The U.S. Capitol riot launched one of the largest investigations in Justice Department history, with hundreds of defendants now facing charges. But the lawyer who’s put himself at the center of nearly 20 of the legal defenses has plenty of problems of his own—from a bizarre legal strategy and looming debts to a struggling case defending a handful of chimpanzees.
Once a high-flying civil attorney, lawyer John Pierce has reinvented himself, in the face of mountains of debt, as a go-to lawyer for conservative causes célèbres. After being fired from representing accused Kenosha, Wisconsin, murder suspect Kyle Rittenhouse over a financial dispute, Pierce has become perhaps the most public legal face of the Jan. 6 defense, representing more than a dozen clients as he tries out unorthodox legal strategies and jousts with his critics on Twitter.
But even as his star rises on the right, Pierce has been undermined by a bizarre tweet appearing to threaten federal officials, an employee facing felony charges for allegedly defrauding a grandmother, and his own financial woes.
Pierce declined to comment.
Pierce now represents at least 17 of the Jan. 6 defendants, more than any other lawyer. His clients include Proud Boy William Pepe and L. Brent Bozell IV, the son of conservative media commentator L. Brent Bozell III. Pierce also represents Ryan Samsel, an accused rioter identified by prosecutors as the man caught on video consulting with a top Proud Boy leader before attacking police officers in the riot’s first minutes.
“We are going to take every one of these cases to trial, we are going to seek full acquittals, and in that process we are going to find out what actually happened on Jan. 6,” Pierce said at a June rally in support of the riot defendants.
In one court hearing, Pierce said he would pursue a “public authority defense”—an unusual legal tactic sometimes used by informants that would see him argue that his clients believed that the government, in the form of Donald Trump, had legally sanctioned their law-breaking.
Marcy Wheeler, a national security journalist who has reported on Pierce’s court filings, suspects that Pierce is gathering so many Jan. 6 clients together to tell a story in court about “romantic patriots who are trying to save the country.” But Pierce’s ambitious legal strategy could be undermined by the fact that he has no substantial experience as a criminal defense attorney—an issue that also came up in his short term representing Rittenhouse.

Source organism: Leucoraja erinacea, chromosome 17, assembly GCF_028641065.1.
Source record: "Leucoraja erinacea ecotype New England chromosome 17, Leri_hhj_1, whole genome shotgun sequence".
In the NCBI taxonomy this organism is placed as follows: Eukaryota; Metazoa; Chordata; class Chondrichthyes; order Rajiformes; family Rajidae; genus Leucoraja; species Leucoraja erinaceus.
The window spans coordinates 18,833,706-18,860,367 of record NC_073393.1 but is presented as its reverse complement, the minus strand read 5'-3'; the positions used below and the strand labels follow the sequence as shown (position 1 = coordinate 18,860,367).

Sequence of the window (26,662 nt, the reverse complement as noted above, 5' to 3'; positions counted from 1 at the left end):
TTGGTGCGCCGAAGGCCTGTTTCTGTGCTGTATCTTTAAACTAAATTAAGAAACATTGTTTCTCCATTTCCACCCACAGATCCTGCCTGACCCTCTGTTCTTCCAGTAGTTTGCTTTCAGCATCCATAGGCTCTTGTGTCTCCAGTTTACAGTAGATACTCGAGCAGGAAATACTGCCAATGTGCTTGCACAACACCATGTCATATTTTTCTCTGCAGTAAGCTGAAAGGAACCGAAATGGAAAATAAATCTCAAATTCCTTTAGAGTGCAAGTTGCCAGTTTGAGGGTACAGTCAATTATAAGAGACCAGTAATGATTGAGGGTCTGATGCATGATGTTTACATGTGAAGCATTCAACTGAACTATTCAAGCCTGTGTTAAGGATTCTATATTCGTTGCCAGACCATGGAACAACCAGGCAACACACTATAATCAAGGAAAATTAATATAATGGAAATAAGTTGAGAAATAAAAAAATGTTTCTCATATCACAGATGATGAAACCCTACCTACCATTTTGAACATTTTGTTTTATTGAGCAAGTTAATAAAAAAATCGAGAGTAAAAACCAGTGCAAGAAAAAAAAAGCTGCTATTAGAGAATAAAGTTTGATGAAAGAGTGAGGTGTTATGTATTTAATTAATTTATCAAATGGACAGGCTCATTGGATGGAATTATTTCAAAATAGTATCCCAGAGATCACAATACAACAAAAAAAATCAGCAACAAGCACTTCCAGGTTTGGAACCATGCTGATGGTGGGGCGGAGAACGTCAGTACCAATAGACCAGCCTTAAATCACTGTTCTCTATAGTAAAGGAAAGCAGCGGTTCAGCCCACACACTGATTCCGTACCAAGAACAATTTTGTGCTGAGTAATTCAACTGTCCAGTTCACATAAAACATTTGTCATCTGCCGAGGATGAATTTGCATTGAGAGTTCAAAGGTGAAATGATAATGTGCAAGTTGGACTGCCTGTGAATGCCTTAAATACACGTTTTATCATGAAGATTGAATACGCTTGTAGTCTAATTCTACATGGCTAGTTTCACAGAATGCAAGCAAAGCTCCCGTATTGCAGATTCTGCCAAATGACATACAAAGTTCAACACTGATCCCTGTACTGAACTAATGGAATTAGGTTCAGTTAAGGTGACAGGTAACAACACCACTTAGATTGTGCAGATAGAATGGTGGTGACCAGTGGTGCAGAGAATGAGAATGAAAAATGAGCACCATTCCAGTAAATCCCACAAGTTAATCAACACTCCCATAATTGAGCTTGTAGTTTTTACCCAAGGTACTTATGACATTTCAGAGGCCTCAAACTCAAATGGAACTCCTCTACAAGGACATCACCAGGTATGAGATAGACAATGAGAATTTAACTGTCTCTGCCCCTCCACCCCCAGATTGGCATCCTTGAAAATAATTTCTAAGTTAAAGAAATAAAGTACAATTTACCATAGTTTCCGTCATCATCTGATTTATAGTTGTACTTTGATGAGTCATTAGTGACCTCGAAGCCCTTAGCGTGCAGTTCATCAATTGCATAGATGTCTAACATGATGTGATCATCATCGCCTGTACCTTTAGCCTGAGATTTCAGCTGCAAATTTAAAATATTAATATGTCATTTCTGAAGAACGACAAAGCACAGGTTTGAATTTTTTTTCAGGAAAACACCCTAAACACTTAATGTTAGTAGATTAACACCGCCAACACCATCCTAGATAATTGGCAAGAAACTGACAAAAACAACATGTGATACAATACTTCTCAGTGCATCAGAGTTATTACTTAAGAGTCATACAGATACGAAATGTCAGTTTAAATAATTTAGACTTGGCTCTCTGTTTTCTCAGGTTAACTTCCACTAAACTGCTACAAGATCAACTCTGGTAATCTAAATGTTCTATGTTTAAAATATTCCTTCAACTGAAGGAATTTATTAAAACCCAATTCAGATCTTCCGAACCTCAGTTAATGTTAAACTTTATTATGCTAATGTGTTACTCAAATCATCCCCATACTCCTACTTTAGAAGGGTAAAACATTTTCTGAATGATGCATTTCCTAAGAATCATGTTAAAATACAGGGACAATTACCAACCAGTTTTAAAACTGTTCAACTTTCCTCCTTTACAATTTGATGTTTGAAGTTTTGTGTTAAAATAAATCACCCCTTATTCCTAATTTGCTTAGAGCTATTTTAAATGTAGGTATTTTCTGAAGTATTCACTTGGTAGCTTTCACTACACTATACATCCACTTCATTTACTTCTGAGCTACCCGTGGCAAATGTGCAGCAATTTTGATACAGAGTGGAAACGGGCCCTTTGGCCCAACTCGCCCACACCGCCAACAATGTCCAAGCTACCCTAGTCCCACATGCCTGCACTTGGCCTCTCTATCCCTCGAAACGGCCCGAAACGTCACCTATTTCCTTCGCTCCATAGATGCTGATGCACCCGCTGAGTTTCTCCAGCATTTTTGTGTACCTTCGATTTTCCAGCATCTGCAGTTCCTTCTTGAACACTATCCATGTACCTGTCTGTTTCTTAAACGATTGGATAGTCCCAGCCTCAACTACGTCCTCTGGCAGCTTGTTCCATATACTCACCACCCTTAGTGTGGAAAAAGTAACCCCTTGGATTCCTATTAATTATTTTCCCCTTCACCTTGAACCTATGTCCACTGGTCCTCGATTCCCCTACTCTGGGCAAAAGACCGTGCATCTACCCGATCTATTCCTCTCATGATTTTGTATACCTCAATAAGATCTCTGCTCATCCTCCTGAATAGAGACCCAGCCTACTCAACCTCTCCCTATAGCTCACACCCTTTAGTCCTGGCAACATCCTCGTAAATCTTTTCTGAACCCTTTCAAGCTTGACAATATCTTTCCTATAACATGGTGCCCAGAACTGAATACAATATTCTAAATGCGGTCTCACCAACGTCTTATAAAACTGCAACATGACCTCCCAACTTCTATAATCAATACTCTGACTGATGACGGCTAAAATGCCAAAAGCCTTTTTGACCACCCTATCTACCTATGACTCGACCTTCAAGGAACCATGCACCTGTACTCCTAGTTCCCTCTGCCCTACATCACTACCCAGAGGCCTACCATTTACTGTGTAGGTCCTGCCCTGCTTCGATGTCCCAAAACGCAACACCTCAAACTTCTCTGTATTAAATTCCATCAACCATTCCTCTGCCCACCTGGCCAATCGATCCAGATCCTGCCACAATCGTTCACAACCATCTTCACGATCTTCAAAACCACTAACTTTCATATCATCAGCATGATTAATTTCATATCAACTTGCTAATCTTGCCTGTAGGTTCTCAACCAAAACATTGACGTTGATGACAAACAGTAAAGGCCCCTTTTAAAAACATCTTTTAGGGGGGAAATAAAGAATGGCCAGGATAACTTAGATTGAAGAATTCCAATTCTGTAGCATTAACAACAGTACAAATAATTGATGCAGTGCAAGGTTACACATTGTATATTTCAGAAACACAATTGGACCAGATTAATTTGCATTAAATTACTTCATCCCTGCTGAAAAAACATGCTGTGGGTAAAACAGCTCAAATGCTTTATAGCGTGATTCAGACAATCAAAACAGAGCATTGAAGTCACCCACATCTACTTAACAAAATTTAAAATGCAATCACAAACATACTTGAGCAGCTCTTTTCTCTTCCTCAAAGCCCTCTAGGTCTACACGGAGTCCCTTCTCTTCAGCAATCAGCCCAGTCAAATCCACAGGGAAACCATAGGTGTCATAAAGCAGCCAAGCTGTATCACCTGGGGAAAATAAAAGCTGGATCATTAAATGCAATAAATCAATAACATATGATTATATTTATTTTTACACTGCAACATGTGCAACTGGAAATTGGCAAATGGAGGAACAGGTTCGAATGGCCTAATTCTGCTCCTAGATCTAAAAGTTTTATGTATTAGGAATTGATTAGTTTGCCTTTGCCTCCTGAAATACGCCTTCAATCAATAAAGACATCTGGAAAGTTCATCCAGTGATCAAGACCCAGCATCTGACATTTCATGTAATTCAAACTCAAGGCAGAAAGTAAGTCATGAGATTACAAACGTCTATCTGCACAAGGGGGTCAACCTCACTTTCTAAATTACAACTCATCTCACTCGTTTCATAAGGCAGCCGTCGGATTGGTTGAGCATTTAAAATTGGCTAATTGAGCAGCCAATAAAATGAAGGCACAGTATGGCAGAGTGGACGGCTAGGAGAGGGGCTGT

“He’s not a defense attorney, and therefore he’s not an especially good defense attorney and it would take a tremendously good defense attorney to make a good public authority defense,” Wheeler said. “That’s why nobody else is trying it.”
At times, Pierce’s Twitter rhetoric can sound as overheated as some of the Jan. 6 rioters. On July 16, as debates about the door-to-door vaccination campaigns raged on the right, Pierce tweeted that a federal employee knocking on your door called for “various calibers”—an apparent reference to shooting them.
“Every instance of an unconstitutional federal knock on your door, or that of a UN blue helmet, should be met with one thing,” Pierce tweeted. “Of various calibers.”
Before his turn as one of a top lawyer for Trump supporters in legal trouble, Pierce ran an up-and-coming law firm. But his firm dissolved amid his personal problems, including a more than $800,000 tax debt to the IRS and what he’s described as substance abuse issues.
Pierce declined to comment on the meaning of his tweet. The Daily Mail has reported that Pierce once sent his ex-wife menacing messages and allegedly threatened to kill her.
To support his conservative legal causes, Pierce set up his would-be rival to the American Civil Liberties Union in June, dubbing it the National Constitutional Law Union. But his new group has already been touched by scandal.
On Thursday, Law360 reported that the NCLU’s chief financial officer, Ryan Joseph-Gene Marshall, is facing a raft of felony charges for attempting to defraud an elderly woman while working as a court clerk.
Marshall allegedly convinced a judge to sign a bogus guardianship order, which in turn helped one of Marshall’s court colleagues steal $86,000 from the woman, according to court filings. Pierce, who plans to make Marshall an associate in his fledgling firm, is representing Marshall in the case.
Despite the responsibilities of representing almost 20 Capitol riot defendants, Pierce has also signed on for another case: a fight over whether a Missouri woman must hand over her chimps to a wildlife sanctuary group after agreeing to surrender them in deal with People for the Ethical Treatment of Animals.
The chimp case has become an unlikely cause in certain corners of the right thanks to The Gateway Pundit, a popular right-wing blog that often promotes hoaxes. While the private ownership of chimps is not typically a major issue for Trump supporters, one of the blog’s writers, who plans to own a monkey herself, has begun covering the case closely.
Earlier this month, Pierce signed onto the case. But his efforts to keep the chimps in their home have thus far been in vain, with a federal appeals court rejecting his motion for an emergency stay. Pierce has had similarly bad luck at the Supreme Court, with Justice Brett Kavanaugh rejecting his motion for a stay on Wednesday.
While Pierce has continued to amass Jan. 6 defendants, it seems that at least one may be looking for different representation. On Wednesday, Pierce client and riot defendant Ryan Samsel, who has gained prominence amid the many Jan. 6 defendants after claiming he was attacked by guards in jail, contacted the judge in his case and said he would be getting a new lawyer.
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